The Dutch speaking (Flemish) northern part of Belgium, Flanders (in Dutch: “Vlaanderen”), with a population of approximately 6.2 million (excluding the Flemish population in the capital, Brussels, which is administered separately), has shown strong growth in its appetite for photovoltaics since the region’s government initiated its extremely appealing package deal in 2006. This consists of a combination of 45 eurocents/kWh in green certificates that can be easily exchanged with the local net manager for private market net metering up to an annual balance of zero and a maximum installation size of 10 kWp together with tax incentives. The latter have even been temporarily improved under the terms of a “crisis” package. These can be seen as a bonus on top of what is already a lucrative incentive regime.
Graph adapted from data for the Belgium statistics page on www.polderpv.nl,
showing the annual and monthly accumulation of grid-connected PV capacity for
Flanders alone. The end of December 2009 value interpolation is 263.4 MWp on the
basis of data provided by VREG (the report for 2009 is not yet available).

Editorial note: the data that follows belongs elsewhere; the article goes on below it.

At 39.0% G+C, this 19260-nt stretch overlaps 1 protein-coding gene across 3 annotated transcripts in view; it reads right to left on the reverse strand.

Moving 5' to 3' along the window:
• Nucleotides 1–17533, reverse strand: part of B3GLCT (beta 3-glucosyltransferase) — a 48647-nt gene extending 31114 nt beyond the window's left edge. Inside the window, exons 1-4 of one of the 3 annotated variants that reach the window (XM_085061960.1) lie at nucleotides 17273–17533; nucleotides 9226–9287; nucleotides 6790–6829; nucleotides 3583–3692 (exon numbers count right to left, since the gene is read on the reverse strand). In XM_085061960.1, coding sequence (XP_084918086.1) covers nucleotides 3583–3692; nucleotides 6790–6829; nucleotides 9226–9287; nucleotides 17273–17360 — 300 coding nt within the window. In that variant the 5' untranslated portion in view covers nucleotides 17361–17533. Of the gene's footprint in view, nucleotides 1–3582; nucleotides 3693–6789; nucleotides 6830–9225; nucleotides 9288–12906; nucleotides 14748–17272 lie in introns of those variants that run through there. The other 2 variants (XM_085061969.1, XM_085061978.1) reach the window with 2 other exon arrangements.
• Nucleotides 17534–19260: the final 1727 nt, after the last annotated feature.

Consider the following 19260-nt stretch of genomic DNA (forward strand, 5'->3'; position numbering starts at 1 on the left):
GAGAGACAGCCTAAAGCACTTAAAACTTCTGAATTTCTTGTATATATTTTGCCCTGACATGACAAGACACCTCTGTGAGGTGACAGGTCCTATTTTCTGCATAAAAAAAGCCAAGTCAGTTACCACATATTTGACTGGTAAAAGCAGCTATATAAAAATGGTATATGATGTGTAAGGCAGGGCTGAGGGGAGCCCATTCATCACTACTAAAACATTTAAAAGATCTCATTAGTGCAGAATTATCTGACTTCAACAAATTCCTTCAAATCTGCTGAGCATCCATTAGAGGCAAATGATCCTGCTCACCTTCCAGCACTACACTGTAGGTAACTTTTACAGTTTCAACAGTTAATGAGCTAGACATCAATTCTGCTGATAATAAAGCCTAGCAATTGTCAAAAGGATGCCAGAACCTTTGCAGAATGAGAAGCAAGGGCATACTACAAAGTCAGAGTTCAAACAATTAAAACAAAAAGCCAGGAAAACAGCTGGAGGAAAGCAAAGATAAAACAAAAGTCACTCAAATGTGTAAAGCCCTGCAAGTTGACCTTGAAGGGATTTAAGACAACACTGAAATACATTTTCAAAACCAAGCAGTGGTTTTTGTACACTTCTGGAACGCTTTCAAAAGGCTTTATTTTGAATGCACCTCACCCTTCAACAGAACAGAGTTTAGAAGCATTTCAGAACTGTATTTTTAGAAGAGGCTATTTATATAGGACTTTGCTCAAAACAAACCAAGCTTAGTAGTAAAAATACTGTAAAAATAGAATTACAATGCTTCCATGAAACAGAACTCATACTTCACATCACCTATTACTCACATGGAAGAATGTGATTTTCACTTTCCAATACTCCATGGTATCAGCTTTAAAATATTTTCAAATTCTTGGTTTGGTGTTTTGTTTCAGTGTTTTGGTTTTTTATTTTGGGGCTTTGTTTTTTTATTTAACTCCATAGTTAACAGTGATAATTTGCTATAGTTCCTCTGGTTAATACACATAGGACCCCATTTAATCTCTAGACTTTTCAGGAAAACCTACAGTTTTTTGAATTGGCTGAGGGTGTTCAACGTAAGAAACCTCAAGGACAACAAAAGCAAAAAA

At the end of February 2010, the accumulation already reached was 312.4 MWp.
All illustrations: Flanders data from VREG; graphs made by Polder PV.
The results of the combined incentives were staggering. Specifically, this was because of the apparent effectiveness of mouth-to-mouth advertising in this small country, and the information campaign on renewables conducted by various organizations also seems to have been highly successful (accurate information presented with clarity and in a stimulating way). Alongside high interest from the press and a growing installation sector, PV modules quickly became a “normal” element in many Flemish streets and were even awarded the title of “product of the year 2009” by readers of the newspaper “De Standaard.” The administrators in the small VREG office were soon overwhelmed by the rapidly growing market, and it was not long before a large number of industrial roof size projects were also added to this. Many of these were of considerable size, ranging from a few dozen up to a few hundred kWp per installation. Some large free field installations appeared, culminating in the largest installation of all in Heusden-Zolder with a capacity of 4,704 MWp. Even installers from the world market of Germany and from the Netherlands were attracted to get much of the work done. Growth in 2009 was so intense that VREG was unable to produce an update report for each month. Nevertheless, it was possible to monitor market growth in Flanders at a high level of detail–albeit with an occasional time lag of (at most) two months–and this growth has been published and repeatedly updated on the Polder PV website.
Annual growth of the Flanders grid-connected market for the period 2004-2009.
Annual market growth has increased significantly since the start of the feed-in regime in 2006, particularly in 2009.
The Flemish market to date